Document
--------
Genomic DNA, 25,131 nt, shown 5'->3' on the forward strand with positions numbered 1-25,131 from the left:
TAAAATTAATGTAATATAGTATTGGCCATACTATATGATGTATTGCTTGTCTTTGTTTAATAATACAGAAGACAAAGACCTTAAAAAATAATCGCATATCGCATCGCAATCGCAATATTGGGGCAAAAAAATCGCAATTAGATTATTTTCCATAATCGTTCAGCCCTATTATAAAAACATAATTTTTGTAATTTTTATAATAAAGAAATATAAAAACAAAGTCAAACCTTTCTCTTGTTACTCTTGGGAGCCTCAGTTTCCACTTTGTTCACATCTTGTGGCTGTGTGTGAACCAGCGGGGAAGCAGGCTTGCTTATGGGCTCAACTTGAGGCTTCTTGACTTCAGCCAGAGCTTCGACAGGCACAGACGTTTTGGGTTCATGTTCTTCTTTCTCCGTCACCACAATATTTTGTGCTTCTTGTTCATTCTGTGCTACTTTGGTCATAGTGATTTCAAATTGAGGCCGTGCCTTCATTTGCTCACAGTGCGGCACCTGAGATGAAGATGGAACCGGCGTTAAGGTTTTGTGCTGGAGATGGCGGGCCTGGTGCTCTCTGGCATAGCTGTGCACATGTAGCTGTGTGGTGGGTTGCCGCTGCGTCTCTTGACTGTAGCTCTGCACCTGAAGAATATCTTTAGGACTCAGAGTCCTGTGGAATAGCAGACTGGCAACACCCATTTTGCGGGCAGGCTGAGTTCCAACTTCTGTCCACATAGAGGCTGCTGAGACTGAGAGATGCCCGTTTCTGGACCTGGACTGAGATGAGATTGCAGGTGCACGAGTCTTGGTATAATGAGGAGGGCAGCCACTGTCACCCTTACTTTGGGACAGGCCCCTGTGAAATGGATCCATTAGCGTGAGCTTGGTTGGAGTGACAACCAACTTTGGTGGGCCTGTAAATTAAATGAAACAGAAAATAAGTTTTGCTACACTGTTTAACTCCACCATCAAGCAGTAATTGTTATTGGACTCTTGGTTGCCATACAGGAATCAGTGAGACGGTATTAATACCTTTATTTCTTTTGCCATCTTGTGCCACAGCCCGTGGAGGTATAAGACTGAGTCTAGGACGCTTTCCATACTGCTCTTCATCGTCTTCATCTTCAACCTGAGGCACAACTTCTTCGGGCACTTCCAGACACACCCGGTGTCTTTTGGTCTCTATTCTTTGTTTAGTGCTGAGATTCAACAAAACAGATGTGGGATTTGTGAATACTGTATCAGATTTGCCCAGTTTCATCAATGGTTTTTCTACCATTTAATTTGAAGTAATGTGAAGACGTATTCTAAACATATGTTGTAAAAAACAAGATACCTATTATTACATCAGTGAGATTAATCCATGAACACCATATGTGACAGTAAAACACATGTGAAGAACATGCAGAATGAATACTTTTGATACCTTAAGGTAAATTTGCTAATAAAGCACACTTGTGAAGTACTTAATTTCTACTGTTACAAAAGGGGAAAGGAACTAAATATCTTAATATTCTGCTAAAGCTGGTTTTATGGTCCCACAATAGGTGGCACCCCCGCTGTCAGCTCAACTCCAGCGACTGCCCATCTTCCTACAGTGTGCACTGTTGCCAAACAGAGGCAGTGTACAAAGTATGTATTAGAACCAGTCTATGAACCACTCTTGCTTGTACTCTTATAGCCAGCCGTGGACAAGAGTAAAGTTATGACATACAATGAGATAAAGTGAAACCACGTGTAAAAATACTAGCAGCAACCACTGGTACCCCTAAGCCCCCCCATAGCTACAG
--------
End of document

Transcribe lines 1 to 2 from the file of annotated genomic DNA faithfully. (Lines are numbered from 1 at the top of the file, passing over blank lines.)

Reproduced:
Genomic DNA, 25,131 nt, shown 5'->3' on the forward strand with positions numbered 1-25,131 from the left:
TAAAATTAATGTAATATAGTATTGGCCATACTATATGATGTATTGCTTGTCTTTGTTTAATAATACAGAAGACAAAGACCTTAAAAAATAATCGCATATCGCATCGCAATCGCAATATTGGGGCAAAAAAATCGCAATTAGATTATTTTCCATAATCGTTCAGCCCTATTATAAAAACATAATTTTTGTAATTTTTATAATAAAGAAATATAAAAACAAAGTCAAACCTTTCTCTTGTTACTCTTGGGAGCCTCAGTTTCCACTTTGTTCACATCTTGTGGCTGTGTGTGAACCAGCGGGGAAGCAGGCTTGCTTATGGGCTCAACTTGAGGCTTCTTGACTTCAGCCAGAGCTTCGACAGGCACAGACGTTTTGGGTTCATGTTCTTCTTTCTCCGTCACCACAATATTTTGTGCTTCTTGTTCATTCTGTGCTACTTTGGTCATAGTGATTTCAAATTGAGGCCGTGCCTTCATTTGCTCACAGTGCGGCACCTGAGATGAAGATGGAACCGGCGTTAAGGTTTTGTGCTGGAGATGGCGGGCCTGGTGCTCTCTGGCATAGCTGTGCACATGTAGCTGTGTGGTGGGTTGCCGCTGCGTCTCTTGACTGTAGCTCTGCACCTGAAGAATATCTTTAGGACTCAGAGTCCTGTGGAATAGCAGACTGGCAACACCCATTTTGCGGGCAGGCTGAGTTCCAACTTCTGTCCACATAGAGGCTGCTGAGACTGAGAGATGCCCGTTTCTGGACCTGGACTGAGATGAGATTGCAGGTGCACGAGTCTTGGTATAATGAGGAGGGCAGCCACTGTCACCCTTACTTTGGGACAGGCCCCTGTGAAATGGATCCATTAGCGTGAGCTTGGTTGGAGTGACAACCAACTTTGGTGGGCCTGTAAATTAAATGAAACAGAAAATAAGTTTTGCTACACTGTTTAACTCCACCATCAAGCAGTAATTGTTATTGGACTCTTGGTTGCCATACAGGAATCAGTGAGACGGTATTAATACCTTTATTTCTTTTGCCATCTTGTGCCACAGCCCGTGGAGGTATAAGACTGAGTCTAGGACGCTTTCCATACTGCTCTTCATCGTCTTCATCTTCAACCTGAGGCACAACTTCTTCGGGCACTTCCAGACACACCCGGTGTCTTTTGGTCTCTATTCTTTGTTTAGTGCTGAGATTCAACAAAACAGATGTGGGATTTGTGAATACTGTATCAGATTTGCCCAGTTTCATCAATGGTTTTTCTACCATTTAATTTGAAGTAATGTGAAGACGTATTCTAAACATATGTTGTAAAAAACAAGATACCTATTATTACATCAGTGAGATTAATCCATGAACACCATATGTGACAGTAAAACACATGTGAAGAACATGCAGAATGAATACTTTTGATACCTTAAGGTAAATTTGCTAATAAAGCACACTTGTGAAGTACTTAATTTCTACTGTTACAAAAGGGGAAAGGAACTAAATATCTTAATATTCTGCTAAAGCTGGTTTTATGGTCCCACAATAGGTGGCACCCCCGCTGTCAGCTCAACTCCAGCGACTGCCCATCTTCCTACAGTGTGCACTGTTGCCAAACAGAGGCAGTGTACAAAGTATGTATTAGAACCAGTCTATGAACCACTCTTGCTTGTACTCTTATAGCCAGCCGTGGACAAGAGTAAAGTTATGACATACAATGAGATAAAGTGAAACCACGTGTAAAAATACTAGCAGCAACCACTGGTACCCCTAAGCCCCCCCATAGCTACAG